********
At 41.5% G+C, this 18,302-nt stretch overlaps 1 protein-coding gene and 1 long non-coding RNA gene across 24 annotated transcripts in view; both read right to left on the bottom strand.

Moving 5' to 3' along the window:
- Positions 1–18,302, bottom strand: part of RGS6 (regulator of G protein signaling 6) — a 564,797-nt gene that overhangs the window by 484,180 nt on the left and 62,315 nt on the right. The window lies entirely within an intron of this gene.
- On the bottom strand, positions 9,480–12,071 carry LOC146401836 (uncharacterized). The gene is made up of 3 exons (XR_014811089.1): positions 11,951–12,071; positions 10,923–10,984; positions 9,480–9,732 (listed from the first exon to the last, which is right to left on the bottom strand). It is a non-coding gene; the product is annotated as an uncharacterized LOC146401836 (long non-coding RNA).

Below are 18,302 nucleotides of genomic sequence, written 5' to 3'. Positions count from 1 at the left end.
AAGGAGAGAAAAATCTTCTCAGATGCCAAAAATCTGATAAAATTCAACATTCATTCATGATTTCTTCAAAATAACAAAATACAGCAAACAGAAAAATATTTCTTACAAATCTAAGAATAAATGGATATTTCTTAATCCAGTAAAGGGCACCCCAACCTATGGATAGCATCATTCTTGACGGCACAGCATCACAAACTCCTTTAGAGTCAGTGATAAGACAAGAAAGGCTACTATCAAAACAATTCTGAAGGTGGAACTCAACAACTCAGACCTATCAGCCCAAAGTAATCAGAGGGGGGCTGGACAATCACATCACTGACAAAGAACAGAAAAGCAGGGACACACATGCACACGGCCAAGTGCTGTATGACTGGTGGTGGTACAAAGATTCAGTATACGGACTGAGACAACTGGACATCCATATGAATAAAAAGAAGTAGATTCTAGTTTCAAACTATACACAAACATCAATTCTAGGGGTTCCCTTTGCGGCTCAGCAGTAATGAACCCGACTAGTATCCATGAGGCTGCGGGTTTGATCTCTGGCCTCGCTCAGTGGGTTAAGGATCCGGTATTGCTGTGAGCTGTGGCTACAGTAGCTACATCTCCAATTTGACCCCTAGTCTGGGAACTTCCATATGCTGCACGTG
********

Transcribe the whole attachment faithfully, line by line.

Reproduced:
At 41.5% G+C, this 18,302-nt stretch overlaps 1 protein-coding gene and 1 long non-coding RNA gene across 24 annotated transcripts in view; both read right to left on the bottom strand.

Moving 5' to 3' along the window:
- Positions 1–18,302, bottom strand: part of RGS6 (regulator of G protein signaling 6) — a 564,797-nt gene that overhangs the window by 484,180 nt on the left and 62,315 nt on the right. The window lies entirely within an intron of this gene.
- On the bottom strand, positions 9,480–12,071 carry LOC146401836 (uncharacterized). The gene is made up of 3 exons (XR_014811089.1): positions 11,951–12,071; positions 10,923–10,984; positions 9,480–9,732 (listed from the first exon to the last, which is right to left on the bottom strand). It is a non-coding gene; the product is annotated as an uncharacterized LOC146401836 (long non-coding RNA).

Below are 18,302 nucleotides of genomic sequence, written 5' to 3'. Positions count from 1 at the left end.
AAGGAGAGAAAAATCTTCTCAGATGCCAAAAATCTGATAAAATTCAACATTCATTCATGATTTCTTCAAAATAACAAAATACAGCAAACAGAAAAATATTTCTTACAAATCTAAGAATAAATGGATATTTCTTAATCCAGTAAAGGGCACCCCAACCTATGGATAGCATCATTCTTGACGGCACAGCATCACAAACTCCTTTAGAGTCAGTGATAAGACAAGAAAGGCTACTATCAAAACAATTCTGAAGGTGGAACTCAACAACTCAGACCTATCAGCCCAAAGTAATCAGAGGGGGGCTGGACAATCACATCACTGACAAAGAACAGAAAAGCAGGGACACACATGCACACGGCCAAGTGCTGTATGACTGGTGGTGGTACAAAGATTCAGTATACGGACTGAGACAACTGGACATCCATATGAATAAAAAGAAGTAGATTCTAGTTTCAAACTATACACAAACATCAATTCTAGGGGTTCCCTTTGCGGCTCAGCAGTAATGAACCCGACTAGTATCCATGAGGCTGCGGGTTTGATCTCTGGCCTCGCTCAGTGGGTTAAGGATCCGGTATTGCTGTGAGCTGTGGCTACAGTAGCTACATCTCCAATTTGACCCCTAGTCTGGGAACTTCCATATGCTGCACGTG